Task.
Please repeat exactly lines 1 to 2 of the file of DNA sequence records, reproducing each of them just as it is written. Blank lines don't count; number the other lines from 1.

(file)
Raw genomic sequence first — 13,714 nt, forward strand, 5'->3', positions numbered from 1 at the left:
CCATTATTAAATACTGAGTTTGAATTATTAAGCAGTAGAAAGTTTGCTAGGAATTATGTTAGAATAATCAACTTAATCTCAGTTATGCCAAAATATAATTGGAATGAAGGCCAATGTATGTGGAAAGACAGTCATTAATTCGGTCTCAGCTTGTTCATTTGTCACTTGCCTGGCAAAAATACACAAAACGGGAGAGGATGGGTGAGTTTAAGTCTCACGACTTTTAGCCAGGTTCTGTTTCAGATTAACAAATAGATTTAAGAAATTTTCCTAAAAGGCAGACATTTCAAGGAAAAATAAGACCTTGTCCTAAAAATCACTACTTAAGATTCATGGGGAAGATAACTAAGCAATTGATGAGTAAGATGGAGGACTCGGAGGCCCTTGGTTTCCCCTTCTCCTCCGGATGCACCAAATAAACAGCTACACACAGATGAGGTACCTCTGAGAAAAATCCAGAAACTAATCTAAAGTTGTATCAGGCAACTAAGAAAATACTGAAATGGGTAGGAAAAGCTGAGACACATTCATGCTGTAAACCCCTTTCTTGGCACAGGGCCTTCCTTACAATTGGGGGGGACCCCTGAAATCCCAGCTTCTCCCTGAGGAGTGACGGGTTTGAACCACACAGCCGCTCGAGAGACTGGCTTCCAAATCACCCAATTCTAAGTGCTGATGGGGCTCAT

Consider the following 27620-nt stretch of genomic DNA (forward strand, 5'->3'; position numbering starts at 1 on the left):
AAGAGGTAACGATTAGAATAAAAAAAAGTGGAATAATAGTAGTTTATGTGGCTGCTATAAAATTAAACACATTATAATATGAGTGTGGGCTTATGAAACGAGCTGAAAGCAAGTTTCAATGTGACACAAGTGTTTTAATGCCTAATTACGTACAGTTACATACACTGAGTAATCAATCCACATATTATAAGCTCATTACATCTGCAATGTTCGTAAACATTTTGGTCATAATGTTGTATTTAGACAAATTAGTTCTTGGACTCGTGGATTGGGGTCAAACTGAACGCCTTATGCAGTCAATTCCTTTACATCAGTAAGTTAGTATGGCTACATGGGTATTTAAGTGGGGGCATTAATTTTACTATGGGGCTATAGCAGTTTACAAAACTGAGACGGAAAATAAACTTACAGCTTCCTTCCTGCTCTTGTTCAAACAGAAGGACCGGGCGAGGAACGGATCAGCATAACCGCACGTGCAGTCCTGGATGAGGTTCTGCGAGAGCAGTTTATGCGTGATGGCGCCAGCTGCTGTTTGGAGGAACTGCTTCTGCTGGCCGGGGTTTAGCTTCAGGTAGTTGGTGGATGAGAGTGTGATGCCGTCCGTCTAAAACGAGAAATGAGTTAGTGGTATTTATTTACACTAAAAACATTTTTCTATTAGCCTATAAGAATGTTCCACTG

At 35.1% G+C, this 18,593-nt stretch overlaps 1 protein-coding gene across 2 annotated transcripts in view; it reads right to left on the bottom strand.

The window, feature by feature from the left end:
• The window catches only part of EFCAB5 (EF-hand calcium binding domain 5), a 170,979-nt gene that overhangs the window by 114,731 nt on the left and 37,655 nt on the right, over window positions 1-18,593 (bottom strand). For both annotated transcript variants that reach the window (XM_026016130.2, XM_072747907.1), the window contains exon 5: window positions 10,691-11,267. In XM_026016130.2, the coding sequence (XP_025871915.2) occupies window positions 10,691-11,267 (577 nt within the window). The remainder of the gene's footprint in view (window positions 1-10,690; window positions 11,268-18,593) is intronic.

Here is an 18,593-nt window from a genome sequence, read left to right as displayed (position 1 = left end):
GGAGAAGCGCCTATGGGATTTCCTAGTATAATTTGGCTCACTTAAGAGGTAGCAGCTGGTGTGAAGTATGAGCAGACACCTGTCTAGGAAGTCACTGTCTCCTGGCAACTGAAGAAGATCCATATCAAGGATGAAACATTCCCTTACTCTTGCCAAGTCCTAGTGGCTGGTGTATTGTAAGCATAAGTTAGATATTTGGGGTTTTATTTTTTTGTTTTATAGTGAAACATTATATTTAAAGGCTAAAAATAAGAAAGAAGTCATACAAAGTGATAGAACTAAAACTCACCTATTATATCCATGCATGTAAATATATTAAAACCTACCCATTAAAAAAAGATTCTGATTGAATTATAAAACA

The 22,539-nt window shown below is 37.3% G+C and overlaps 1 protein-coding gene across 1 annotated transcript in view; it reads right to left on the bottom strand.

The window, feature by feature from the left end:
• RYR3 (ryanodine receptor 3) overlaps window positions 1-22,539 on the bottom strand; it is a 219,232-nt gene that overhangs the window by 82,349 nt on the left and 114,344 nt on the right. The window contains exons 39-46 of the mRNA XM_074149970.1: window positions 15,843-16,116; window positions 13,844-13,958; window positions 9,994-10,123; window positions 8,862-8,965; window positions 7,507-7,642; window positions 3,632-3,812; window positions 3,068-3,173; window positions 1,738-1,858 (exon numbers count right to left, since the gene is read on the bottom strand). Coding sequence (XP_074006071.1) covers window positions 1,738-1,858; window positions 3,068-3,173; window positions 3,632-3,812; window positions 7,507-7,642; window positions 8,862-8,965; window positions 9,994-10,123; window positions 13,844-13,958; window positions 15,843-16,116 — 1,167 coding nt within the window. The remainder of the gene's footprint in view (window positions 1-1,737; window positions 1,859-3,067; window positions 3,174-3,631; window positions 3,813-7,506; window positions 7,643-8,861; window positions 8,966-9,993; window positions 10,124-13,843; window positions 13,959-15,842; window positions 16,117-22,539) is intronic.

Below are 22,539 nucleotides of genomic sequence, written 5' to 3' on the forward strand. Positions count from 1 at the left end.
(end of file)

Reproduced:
Raw genomic sequence first — 13,714 nt, forward strand, 5'->3', positions numbered from 1 at the left:
CCATTATTAAATACTGAGTTTGAATTATTAAGCAGTAGAAAGTTTGCTAGGAATTATGTTAGAATAATCAACTTAATCTCAGTTATGCCAAAATATAATTGGAATGAAGGCCAATGTATGTGGAAAGACAGTCATTAATTCGGTCTCAGCTTGTTCATTTGTCACTTGCCTGGCAAAAATACACAAAACGGGAGAGGATGGGTGAGTTTAAGTCTCACGACTTTTAGCCAGGTTCTGTTTCAGATTAACAAATAGATTTAAGAAATTTTCCTAAAAGGCAGACATTTCAAGGAAAAATAAGACCTTGTCCTAAAAATCACTACTTAAGATTCATGGGGAAGATAACTAAGCAATTGATGAGTAAGATGGAGGACTCGGAGGCCCTTGGTTTCCCCTTCTCCTCCGGATGCACCAAATAAACAGCTACACACAGATGAGGTACCTCTGAGAAAAATCCAGAAACTAATCTAAAGTTGTATCAGGCAACTAAGAAAATACTGAAATGGGTAGGAAAAGCTGAGACACATTCATGCTGTAAACCCCTTTCTTGGCACAGGGCCTTCCTTACAATTGGGGGGGACCCCTGAAATCCCAGCTTCTCCCTGAGGAGTGACGGGTTTGAACCACACAGCCGCTCGAGAGACTGGCTTCCAAATCACCCAATTCTAAGTGCTGATGGGGCTCAT